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Part 1: Can Complexes make you a better Olympic Lifter?

In the last 10 years, with the growth of YouTube and social media, there has been a rise in the use and popularity of snatch and clean complexes. Even in my own training, I've seen certain complexes completed at certain weights and wanted to give them a shot. Often times I surprise myself and hit numbers on a variety of complexes that I would have believed impossible. However, the big question to be asked is whether or not these complexes are actually beneficial to our lifting. Are snatch and clean complexes a better way to train or are they simply a way to add variety to your training? Bottom line: are they useful or just fun?

This is the beginning of a three-part series answering some of the "What" "Why" "How" and "When" questions surrounding the use of complexes in training. What are they working? What is their purpose? Why should I do them?  Why do people do them so often? How should I program them? How often should I do them? These are all questions surrounding their use and questions that must be answered if they're going to be implemented into your training.

The What

What is the purpose of a complex? Simply put, well-written complexes are designed to make a lifter stronger in weaker positions and force muscle growth in deficient areas. A complex is useless if I only ever work to particular pieces of the lift that I'm good at. For instance, I'm a pretty good lifter from above the knee. If I can get the bar to the right place at the top of the knee and be in a good position I can snatch more than I can from the floor. Therefore, working through a snatch complex that emphasizes positioning at the top of the knee or the power position at the hips is a pretty useless complex for me. In fact, if I'm working a complex with those goals in mind I'm probably just having a little fun that day. For me, I struggle using my legs off the floor and maintaining proper positioning to the first pull. Therefore, it is largely to my benefit to work a snatch complex from the low hang or even from a deficit. The purpose of a complex is to work weak areas and create strength in muscle groups and positions where you are deficient. Granted, it's always good to mix it up a little bit and have some fun along the way. Ultimately though the purpose is to get stronger in places where the lifter is especially weak.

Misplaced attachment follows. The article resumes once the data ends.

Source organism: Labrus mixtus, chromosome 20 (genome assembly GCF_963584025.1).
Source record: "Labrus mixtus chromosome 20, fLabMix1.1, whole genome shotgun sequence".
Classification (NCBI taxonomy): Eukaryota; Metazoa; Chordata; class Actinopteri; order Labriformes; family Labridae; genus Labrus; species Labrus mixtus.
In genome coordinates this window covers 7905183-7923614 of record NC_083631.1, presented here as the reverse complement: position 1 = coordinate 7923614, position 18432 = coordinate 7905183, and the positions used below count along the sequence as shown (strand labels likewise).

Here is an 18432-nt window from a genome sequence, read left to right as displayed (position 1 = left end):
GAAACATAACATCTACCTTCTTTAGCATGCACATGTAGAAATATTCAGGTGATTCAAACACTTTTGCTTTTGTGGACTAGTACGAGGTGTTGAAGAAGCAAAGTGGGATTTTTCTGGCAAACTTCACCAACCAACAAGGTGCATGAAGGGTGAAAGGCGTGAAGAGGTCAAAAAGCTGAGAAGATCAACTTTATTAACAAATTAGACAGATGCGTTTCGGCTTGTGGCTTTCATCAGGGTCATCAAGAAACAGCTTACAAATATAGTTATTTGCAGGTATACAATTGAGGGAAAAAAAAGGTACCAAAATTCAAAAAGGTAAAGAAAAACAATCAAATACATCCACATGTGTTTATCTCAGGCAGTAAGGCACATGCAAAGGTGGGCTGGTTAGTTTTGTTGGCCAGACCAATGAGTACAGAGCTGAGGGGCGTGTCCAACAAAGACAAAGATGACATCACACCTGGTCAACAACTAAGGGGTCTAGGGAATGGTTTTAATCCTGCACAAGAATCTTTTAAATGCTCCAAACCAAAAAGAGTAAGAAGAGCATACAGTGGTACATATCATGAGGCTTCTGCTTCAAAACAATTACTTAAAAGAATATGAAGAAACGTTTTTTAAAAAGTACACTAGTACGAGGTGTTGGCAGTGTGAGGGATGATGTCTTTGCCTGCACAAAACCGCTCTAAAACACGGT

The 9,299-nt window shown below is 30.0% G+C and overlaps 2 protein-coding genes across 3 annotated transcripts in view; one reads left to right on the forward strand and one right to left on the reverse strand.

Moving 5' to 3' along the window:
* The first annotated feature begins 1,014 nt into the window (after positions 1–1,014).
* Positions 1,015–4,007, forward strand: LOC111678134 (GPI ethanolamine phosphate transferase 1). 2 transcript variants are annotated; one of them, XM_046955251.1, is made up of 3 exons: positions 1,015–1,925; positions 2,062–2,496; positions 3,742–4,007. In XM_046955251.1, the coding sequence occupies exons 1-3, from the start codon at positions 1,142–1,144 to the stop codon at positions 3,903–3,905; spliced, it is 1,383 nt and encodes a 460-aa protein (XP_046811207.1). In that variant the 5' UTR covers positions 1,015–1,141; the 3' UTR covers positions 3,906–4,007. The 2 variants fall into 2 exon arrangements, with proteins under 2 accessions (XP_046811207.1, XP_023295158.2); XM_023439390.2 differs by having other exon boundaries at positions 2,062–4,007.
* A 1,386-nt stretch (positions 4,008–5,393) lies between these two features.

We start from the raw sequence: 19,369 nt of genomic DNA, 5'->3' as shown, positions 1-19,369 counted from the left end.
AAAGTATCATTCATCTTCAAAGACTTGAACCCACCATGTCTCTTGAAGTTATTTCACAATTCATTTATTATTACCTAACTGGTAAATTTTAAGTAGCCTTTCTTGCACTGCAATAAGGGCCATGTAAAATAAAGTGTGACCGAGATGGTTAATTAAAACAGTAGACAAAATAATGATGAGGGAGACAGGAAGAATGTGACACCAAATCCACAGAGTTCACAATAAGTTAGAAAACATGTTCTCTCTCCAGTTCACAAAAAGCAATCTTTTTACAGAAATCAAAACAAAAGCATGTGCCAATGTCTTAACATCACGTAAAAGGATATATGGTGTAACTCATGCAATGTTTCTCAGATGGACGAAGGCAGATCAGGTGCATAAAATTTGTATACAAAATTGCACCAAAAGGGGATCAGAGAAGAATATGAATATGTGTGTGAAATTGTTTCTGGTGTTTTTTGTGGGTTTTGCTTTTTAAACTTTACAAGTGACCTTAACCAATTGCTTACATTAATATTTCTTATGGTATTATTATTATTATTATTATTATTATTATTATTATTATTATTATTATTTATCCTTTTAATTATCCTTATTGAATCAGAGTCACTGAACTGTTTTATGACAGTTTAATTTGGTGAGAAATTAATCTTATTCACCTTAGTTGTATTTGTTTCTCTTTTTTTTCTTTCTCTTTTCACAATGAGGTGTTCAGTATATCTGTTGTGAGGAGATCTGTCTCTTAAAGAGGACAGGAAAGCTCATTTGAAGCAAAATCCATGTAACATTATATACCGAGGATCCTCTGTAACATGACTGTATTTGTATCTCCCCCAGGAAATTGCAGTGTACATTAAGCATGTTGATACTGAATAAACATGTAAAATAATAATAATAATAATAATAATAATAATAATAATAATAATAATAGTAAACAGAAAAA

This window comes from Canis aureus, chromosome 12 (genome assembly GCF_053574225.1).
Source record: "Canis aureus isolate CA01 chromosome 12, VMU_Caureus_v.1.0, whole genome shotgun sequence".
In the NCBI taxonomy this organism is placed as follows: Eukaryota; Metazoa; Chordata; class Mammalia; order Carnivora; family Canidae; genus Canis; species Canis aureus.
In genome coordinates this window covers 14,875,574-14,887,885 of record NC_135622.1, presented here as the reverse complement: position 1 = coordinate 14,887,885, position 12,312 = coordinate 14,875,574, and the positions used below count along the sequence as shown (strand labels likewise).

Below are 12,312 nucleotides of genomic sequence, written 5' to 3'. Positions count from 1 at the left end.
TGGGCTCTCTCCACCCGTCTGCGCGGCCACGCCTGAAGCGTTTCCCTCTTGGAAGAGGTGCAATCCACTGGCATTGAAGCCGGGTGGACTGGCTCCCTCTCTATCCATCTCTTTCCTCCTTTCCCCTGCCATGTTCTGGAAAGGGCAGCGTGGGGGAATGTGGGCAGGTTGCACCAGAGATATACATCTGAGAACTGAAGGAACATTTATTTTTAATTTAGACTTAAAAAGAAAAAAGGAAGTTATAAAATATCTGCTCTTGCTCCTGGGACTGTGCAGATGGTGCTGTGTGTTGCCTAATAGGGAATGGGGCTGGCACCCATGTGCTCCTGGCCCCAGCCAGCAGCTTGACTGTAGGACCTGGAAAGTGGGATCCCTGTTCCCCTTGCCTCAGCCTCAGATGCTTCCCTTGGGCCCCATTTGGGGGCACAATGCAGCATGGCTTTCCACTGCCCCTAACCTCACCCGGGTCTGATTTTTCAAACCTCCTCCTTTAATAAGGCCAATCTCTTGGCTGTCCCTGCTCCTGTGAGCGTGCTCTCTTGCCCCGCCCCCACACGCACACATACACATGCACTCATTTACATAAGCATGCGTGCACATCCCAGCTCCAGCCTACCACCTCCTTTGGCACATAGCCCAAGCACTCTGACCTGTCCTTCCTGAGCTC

The Why

One of the biggest "why" questions out there it is why do certain programs utilize complexes so much? The answer to that question is really a threefold answer. Firstly, it adds variety to training. It's no secret that the sport of weightlifting can be monotonous, rigorous, and as a result create periods of training lacking in motivation. Programming and implementing complexes is an easy way to add variety to training while at the same time get in good position work. If you're the coach for a group of lifters this is a good way to add competition to your training by pushing your group to see who can complete the written complex at the highest percentage of their max. (this is especially good if you plan to add drop sets at below the max effort weight) Secondly, in conjunction with the first answer, they can create a competitive spirit. When you're early in a training cycle and want to avoid true tests at high intensity, complexes are a good way to test the mind and the will without overly stressing the central nervous system. What's more, it's easy to create competition and excitement by pushing your athletes to see who can perform the best on the given complex. Thirdly, many programs implement complexes into training to avoid the monotony and repetitiveness of block work. The other alternative to working positions besides complexes is through working those positions from varying heights on pulling boxes. While this is an effective method, and one I honestly utilize more than complex work, it can often be easy to adapt to and create plateaus and lulls in training. Attacking weak areas from different complexes in different ways can be a faster way to grow in that weak area.